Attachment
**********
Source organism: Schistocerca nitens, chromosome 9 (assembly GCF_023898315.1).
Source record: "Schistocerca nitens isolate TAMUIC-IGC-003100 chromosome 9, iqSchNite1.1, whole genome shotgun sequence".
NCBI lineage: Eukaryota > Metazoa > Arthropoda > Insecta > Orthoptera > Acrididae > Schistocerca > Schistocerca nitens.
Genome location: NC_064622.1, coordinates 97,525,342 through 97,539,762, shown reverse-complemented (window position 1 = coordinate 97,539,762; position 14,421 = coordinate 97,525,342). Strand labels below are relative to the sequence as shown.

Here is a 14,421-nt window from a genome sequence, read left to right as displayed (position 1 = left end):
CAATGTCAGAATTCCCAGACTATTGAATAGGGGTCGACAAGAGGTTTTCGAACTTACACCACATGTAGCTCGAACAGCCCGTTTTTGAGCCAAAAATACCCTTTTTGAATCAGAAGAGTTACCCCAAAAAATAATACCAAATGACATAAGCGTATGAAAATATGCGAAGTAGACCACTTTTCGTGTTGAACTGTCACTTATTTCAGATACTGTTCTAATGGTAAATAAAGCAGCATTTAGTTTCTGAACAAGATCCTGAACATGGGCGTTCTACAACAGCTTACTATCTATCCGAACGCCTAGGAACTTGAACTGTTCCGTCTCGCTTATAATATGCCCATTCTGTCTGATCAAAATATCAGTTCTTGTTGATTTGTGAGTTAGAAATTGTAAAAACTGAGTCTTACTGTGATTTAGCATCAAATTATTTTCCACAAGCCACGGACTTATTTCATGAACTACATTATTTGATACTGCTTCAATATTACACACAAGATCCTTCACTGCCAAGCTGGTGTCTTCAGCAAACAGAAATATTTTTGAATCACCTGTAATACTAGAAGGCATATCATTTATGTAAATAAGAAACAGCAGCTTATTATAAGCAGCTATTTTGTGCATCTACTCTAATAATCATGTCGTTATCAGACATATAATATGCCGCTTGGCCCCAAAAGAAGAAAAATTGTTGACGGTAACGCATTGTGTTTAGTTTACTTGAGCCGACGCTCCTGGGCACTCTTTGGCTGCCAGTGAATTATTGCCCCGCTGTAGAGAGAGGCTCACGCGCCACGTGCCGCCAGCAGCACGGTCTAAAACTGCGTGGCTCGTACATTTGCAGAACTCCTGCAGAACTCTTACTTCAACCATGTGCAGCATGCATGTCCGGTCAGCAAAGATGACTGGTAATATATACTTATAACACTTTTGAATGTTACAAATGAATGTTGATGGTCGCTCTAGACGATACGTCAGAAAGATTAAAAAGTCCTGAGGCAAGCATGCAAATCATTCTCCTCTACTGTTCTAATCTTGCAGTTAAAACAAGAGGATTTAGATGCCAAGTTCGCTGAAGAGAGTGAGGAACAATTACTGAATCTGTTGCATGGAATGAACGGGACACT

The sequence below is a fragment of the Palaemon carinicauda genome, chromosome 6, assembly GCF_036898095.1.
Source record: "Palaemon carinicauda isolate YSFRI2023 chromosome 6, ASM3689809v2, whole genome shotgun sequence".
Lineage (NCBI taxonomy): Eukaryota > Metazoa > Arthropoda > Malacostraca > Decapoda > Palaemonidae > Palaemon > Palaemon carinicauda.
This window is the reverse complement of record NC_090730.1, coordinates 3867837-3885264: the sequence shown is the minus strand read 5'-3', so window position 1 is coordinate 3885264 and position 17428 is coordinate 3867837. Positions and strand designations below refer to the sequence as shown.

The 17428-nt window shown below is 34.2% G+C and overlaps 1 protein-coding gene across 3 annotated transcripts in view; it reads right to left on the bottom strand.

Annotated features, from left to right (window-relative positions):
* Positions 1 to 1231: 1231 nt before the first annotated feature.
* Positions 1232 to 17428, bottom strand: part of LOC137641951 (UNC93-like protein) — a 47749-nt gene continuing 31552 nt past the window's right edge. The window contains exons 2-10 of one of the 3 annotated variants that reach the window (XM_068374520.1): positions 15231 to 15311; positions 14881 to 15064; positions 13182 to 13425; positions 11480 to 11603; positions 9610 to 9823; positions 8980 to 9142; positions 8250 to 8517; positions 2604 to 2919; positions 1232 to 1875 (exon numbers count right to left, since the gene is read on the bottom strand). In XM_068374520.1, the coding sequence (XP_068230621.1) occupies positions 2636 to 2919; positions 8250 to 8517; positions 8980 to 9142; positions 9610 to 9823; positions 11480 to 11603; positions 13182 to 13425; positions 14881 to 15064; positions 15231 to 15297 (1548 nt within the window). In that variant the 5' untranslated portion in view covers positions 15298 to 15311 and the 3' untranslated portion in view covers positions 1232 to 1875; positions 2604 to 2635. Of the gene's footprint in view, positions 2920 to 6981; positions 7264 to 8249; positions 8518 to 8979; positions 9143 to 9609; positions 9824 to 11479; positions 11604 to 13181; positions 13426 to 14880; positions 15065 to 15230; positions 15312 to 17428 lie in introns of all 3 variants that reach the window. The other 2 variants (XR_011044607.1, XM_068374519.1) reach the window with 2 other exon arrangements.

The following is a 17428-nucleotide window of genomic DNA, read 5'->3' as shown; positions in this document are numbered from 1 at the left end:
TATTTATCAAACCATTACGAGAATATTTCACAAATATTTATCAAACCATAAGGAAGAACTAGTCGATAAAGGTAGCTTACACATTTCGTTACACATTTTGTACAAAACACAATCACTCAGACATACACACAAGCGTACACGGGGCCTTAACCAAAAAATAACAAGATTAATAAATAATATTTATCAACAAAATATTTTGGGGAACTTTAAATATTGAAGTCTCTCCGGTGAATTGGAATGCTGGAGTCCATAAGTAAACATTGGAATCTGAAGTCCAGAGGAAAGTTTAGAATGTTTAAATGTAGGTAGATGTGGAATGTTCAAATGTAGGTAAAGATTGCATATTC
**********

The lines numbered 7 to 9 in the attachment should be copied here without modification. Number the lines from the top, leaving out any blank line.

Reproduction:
The sequence below is a fragment of the Palaemon carinicauda genome, chromosome 6, assembly GCF_036898095.1.
Source record: "Palaemon carinicauda isolate YSFRI2023 chromosome 6, ASM3689809v2, whole genome shotgun sequence".
Lineage (NCBI taxonomy): Eukaryota > Metazoa > Arthropoda > Malacostraca > Decapoda > Palaemonidae > Palaemon > Palaemon carinicauda.